I had decided that I'd give up writing about our bushwalking adventures, thinking that there was little new to photograph and write about them. Then, we tackled the first section of the Six-Foot Track, a former coaching road that begins at Katoomba and descends through the Megalong Valley to the Jenolan Caves, and I couldn't resist the scenery.
More ambitious walkers than us hike the route, which takes an average of three days. And once a year, the Six-Foot Marathon www.sixfoot.com/index.php encourages serious over-achievers to run the full 45-kilometre distance, which the leading competitors manage to do in just over three hours. Our sedate group settled for the first leg only, a modest 8 kilometres.
"Leg" is an apt way to describe it, as the track begins with a very steep descent through a cleft in the mountains, where the drop down many narrow steps is long enough to jar your leading leg as your foot makes contact. Most of us admitted to trembling muscles by the time we reached level ground at the bottom. I took no photos of this section: not only was it quite dark beneath tree ferns and the sheer cliff walls enclosing us, but I needed all my focus on the track to avoid hurtling headlong down the ravine.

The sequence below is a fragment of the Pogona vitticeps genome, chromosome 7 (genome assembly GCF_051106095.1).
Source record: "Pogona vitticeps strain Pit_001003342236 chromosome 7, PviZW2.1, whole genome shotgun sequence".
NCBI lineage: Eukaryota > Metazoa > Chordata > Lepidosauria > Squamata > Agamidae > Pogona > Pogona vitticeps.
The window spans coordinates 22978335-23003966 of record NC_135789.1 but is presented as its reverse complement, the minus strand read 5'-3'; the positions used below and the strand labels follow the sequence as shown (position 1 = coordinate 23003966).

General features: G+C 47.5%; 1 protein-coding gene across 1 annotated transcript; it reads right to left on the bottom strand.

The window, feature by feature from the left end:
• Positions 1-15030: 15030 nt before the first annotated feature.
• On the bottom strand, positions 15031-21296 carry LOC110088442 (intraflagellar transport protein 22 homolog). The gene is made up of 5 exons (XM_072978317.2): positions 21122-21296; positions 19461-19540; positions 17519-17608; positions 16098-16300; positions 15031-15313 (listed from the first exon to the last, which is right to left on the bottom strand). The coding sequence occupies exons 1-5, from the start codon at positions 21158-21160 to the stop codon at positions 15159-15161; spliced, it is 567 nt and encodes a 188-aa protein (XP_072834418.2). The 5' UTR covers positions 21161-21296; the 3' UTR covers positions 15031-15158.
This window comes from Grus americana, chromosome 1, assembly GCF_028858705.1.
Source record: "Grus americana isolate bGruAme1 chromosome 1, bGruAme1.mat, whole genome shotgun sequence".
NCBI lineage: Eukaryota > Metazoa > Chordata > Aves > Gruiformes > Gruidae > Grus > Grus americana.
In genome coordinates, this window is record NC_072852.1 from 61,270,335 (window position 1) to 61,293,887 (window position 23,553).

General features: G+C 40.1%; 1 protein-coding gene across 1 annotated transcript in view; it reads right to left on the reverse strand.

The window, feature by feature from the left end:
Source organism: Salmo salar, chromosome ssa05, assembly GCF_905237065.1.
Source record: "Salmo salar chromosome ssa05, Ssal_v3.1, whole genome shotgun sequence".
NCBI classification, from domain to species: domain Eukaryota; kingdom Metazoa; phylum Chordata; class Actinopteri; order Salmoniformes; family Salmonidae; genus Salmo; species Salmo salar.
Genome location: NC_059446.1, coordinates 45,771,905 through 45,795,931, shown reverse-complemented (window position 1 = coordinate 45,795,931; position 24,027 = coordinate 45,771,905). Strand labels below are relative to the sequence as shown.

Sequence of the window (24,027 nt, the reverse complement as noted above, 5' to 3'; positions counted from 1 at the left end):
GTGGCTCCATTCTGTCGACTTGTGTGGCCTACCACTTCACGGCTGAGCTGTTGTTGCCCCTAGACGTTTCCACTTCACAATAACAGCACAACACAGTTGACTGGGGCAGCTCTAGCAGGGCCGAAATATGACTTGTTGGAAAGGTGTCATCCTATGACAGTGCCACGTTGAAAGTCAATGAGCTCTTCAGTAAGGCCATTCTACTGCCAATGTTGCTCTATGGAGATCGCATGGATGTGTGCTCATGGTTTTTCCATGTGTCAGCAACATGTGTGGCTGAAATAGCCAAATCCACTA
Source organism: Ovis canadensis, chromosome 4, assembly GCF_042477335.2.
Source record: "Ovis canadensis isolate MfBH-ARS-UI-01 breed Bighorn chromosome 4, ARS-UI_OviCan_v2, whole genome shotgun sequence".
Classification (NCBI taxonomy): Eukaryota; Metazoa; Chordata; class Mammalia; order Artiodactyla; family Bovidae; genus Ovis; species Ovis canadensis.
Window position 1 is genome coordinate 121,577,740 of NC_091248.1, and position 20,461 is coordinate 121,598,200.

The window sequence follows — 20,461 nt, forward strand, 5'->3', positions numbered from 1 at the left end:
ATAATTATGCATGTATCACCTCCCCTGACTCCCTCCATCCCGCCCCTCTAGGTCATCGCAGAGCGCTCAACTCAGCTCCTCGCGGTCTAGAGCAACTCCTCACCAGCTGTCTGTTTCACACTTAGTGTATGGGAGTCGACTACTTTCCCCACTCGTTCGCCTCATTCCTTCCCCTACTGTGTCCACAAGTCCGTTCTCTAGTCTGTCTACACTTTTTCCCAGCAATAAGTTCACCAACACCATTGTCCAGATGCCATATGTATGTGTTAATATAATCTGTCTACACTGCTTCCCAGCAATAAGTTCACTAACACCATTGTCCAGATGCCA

Once we reached level ground in the valley, the vegetation thinned out and we entered a more pastoral landscape of beautiful eucalypts - pink-trunked angophoras and silver scribbly gums.
After stopping for lunch near a mysterious sign...
...we continued through lush paddocks and more groves of gums deeper into the Megalong Valley, which has been settled for many years, mainly by horse-lovers. Ground cleared for paddocks here has allowed the remaining trees the space to grow into magnificent specimens.
Our route took us briefly along a dirt road and over a creek, which was placid and pretty on this day,
although it clearly had a different personality in rainy periods.
The last part of our trek followed trails through private property, whose owners had obligingly provided metal stiles over the barbed wire fences on their boundaries.